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Home / Commercial Construction / Hansen Storage plans to move into Wauwatosa after apartment project falls through

Hansen Storage plans to move into Wauwatosa after apartment project falls through

A rendering of the 1300 Glenview Place affordable apartments proposal in Wauwatosa. A storage company wants to build warehouses on the site after plans for the apartments fell through in 2022. (Rendering courtesy of AG Architecture.)

Hansen Storage Co. wants to build warehouses and offices in Wauwatosa at a site where plans for an affordable housing project ended a year ago.

The Wauwatosa Common Council voted 8-5 on March 21 to grant a permit for Hansen Storage to start a warehouse operation at 1300 Glenview Place, where developer General Capitol Group wanted to build apartment units, Wauwatosa Mayor Dennis McBride told The Daily Reporter.

Hansen Storage wants to build two warehouse buildings and an office building at 1300 Glenview Place, city plans showed. Hansen will occupy part of the buildings and lease the rest of the space out to other businesses who want storage.

The Wauwatosa Common Council approved a zoning change for a multi-family residential development at the same address in 2022, but the plan didn’t move forward as the project became infeasible, city officials said.

McBride said it was more difficult to put financing together for affordable housing in Wauwatosa and the city wanted more housing. The mayor added that interest rates, inflation and rising labor costs hampered developments for many communities across the state.

“We’re disappointed that the financing couldn’t come together on this, we wish it could have been a housing project. We understand there is a housing shortage for everyone, particularly for people who are looking for affordable housing. We tried to provide that, but it’s a tough interest rate environment. Not just for affordable housing, but for market rate developments as well,” McBride said.

Joel Tilleson, an alderperson representing the 5th District, urged the city to wait for better options to come.

“I don’t think it would be out of line for anyone to believe that a short-term delay here won’t result in a better option for this land versus foreclosing those options with a long-term fix,” Tilleson said at the meeting.

Other members said they voted to approve so the site wouldn’t remain vacant.

“I’m not in favor of (Hansen moving in,) but I’m even more not in favor of this area being vacant. Being on a railroad line, being along the river, it’s nothing but trouble looking at us. I’m disappointed we’re not going forward with the housing project for this site… We do have control that we can let Hansen go in for the time being,” Alderperson John Dubinski, who represents the 2nd District, said at the meeting.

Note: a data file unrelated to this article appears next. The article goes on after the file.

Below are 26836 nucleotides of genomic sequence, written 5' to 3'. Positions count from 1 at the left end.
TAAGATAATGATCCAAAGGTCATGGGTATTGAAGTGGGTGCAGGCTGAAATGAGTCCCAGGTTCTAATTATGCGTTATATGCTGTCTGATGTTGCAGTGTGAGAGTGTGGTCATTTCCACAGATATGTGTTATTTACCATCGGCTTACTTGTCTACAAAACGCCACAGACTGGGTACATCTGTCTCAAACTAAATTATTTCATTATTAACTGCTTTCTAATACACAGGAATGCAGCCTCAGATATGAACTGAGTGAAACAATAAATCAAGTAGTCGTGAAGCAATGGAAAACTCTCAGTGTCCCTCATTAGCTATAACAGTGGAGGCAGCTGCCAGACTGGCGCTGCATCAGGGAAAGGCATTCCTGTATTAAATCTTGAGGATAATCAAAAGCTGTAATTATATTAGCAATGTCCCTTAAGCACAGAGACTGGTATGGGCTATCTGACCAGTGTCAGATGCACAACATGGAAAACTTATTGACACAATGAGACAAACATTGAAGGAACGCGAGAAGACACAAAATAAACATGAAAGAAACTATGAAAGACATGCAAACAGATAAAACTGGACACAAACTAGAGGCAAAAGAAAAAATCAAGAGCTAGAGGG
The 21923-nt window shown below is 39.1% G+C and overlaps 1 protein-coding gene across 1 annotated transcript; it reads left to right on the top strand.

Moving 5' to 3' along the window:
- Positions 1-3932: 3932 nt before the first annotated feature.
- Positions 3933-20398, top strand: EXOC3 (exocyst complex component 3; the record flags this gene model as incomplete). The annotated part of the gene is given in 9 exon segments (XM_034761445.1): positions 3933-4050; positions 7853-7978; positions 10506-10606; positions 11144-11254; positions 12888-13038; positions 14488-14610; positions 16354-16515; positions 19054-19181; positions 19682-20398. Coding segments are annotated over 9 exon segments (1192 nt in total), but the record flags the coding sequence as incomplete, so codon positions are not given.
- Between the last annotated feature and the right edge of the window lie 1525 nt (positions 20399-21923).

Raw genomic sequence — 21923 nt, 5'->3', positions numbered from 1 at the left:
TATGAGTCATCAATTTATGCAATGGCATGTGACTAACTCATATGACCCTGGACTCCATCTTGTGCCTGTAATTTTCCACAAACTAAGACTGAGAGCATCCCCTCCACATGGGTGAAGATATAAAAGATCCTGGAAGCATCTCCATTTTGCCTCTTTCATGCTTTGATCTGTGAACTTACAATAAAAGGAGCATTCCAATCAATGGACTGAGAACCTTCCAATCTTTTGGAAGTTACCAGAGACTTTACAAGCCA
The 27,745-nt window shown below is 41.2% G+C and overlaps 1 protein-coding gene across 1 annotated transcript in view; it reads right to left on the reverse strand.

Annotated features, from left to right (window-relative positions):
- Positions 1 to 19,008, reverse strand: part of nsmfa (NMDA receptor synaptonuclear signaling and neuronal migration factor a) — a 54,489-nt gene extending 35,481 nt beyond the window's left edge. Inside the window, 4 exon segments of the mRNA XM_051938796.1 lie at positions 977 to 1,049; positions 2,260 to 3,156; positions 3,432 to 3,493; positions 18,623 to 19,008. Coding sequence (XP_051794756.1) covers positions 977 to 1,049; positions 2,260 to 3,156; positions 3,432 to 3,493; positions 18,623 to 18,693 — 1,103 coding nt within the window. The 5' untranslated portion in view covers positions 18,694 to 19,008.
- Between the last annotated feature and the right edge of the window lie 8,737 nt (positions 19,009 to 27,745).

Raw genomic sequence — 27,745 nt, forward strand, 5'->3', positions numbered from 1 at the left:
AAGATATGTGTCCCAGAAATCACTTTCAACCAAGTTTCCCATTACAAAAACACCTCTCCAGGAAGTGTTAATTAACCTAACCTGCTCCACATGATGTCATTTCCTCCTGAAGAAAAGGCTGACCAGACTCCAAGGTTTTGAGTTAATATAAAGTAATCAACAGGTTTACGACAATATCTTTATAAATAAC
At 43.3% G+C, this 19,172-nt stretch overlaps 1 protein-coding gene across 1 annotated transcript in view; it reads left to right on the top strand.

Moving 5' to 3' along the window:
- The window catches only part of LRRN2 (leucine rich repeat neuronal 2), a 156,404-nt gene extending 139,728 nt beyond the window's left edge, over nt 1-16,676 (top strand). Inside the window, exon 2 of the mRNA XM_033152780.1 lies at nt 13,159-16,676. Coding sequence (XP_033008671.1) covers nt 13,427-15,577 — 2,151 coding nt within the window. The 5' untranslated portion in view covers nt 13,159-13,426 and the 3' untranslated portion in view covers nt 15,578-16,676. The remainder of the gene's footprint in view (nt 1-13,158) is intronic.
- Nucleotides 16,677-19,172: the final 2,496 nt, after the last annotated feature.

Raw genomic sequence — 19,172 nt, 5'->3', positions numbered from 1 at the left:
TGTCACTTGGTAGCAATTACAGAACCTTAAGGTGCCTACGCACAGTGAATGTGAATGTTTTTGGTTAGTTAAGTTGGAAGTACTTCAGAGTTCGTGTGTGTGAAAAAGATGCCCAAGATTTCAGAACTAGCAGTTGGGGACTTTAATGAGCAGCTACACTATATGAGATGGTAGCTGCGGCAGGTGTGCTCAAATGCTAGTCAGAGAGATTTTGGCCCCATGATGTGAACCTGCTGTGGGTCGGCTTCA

On March 7, Milwaukee County Executive David Crowley announced nearly $10 million in American Rescue Plan Act funds to finance affordable housing development, including Cornerstone Village and MSP Real Estate Inc. in Wauwatosa. The city will provide tax incremental financing to both projects, McBride said.

MSP’s development will use Wisconsin Housing and Economic Development Authority tax credits, a loan from a federal home loan bank and a subsidy from a private developer, McBride added.

“It’s not just interest rates, it’s inflation. The cost of labor and materials keeps going up too. It’s a moving target for developers,” McBride said.

The city experienced a wave of redevelopment two decades ago, but there are only a few sites left for development, McBride said.

A state law to limit municipal budgets puts stress on redeveloping underused properties and the state municipal financing structure was difficult for all municipalities, McBride said.

“Some communities have already hit the fiscal cliff and Wauwatosa could be headed there in four to five years without development of this sort. Every community is under financial stress right now in Wisconsin,” McBride said.

To bridge the fiscal gap, some communities have tried referendums for certain projects such as schools, while others explored transportation as a utility service – meaning taxpayers would pay for usage of the city’s roads the same way they would for water. The latter is being considered in Wauwatosa, McBride added.


About Ethan Duran

Ethan Duran is the construction and development reporter at The Daily Reporter. He can be reached at (414) 551-7505 or [email protected]

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